Washington – The Computer & Communications Industry Association filed comments today opposing New York privacy legislation that would set different standards and definitions than other privacy legislation that passed in eight other states. CCIA explained that despite supporting baseline privacy rules and the intentions of the New York privacy bills, there are problems implementing New York’s S 365A and A7423 due to inconsistencies in definitions that would make it challenging for both consumers and businesses to follow.
CCIA supports a comprehensive federal privacy law and understands that state lawmakers are acting to protect residents in their states and provide businesses regulatory clarity in its absence.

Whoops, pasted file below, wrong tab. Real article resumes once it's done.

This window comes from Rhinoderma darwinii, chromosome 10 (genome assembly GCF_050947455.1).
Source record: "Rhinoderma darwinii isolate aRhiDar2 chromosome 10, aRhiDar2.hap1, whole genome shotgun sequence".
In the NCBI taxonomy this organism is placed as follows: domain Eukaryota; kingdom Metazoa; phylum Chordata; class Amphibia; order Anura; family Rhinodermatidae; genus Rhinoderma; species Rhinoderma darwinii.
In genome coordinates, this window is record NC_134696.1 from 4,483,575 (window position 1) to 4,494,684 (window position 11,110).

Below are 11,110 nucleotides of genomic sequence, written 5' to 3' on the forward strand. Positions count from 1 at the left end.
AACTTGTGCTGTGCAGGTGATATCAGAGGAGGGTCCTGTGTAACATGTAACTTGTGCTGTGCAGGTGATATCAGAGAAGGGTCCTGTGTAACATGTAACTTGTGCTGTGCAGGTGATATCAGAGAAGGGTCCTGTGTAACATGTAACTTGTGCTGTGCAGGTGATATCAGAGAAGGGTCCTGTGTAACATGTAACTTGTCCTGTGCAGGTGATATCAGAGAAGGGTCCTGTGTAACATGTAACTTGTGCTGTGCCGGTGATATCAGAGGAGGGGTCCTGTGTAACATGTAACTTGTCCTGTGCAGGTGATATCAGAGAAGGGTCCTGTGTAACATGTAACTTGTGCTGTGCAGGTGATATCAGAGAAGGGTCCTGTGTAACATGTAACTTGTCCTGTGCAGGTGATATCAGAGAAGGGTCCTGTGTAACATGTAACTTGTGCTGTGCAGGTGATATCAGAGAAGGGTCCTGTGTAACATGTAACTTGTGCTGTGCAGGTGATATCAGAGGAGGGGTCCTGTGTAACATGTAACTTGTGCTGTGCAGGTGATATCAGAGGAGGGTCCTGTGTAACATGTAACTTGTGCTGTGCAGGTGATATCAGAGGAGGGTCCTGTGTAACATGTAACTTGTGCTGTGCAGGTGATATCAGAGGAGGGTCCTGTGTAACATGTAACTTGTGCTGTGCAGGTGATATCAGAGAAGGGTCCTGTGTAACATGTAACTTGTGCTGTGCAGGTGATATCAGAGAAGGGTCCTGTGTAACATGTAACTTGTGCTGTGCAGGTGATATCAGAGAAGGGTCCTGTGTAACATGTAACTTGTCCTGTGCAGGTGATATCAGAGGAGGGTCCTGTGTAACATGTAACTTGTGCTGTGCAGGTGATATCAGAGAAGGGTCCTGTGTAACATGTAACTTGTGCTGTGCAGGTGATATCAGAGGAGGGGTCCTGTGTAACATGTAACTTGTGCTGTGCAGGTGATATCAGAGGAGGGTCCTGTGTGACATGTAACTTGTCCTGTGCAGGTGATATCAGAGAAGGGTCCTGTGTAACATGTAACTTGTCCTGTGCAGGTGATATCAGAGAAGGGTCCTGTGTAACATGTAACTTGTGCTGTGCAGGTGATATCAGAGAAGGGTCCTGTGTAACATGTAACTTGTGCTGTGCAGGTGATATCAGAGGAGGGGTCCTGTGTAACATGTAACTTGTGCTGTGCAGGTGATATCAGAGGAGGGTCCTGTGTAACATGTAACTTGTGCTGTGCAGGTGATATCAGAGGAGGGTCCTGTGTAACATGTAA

The following can be attributed to CCIA State Policy Director Khara Boender:
“As New York lawmakers consider legislation to better protect data privacy, the tech industry encourages policymakers to look toward other states with enacted laws like Connecticut, Utah, and Virginia. This would allow quicker implementation that would give consumers and businesses more consistency in what to expect as data crosses state lines. Without more clarity and commonality to what is typically being done in other states the one year time frame to achieve compliance is unfortunately not reasonable for many covered businesses. We share the goals of this legislation and look forward to working with legislators on the technical details to best achieve better online privacy protections in a timely manner.”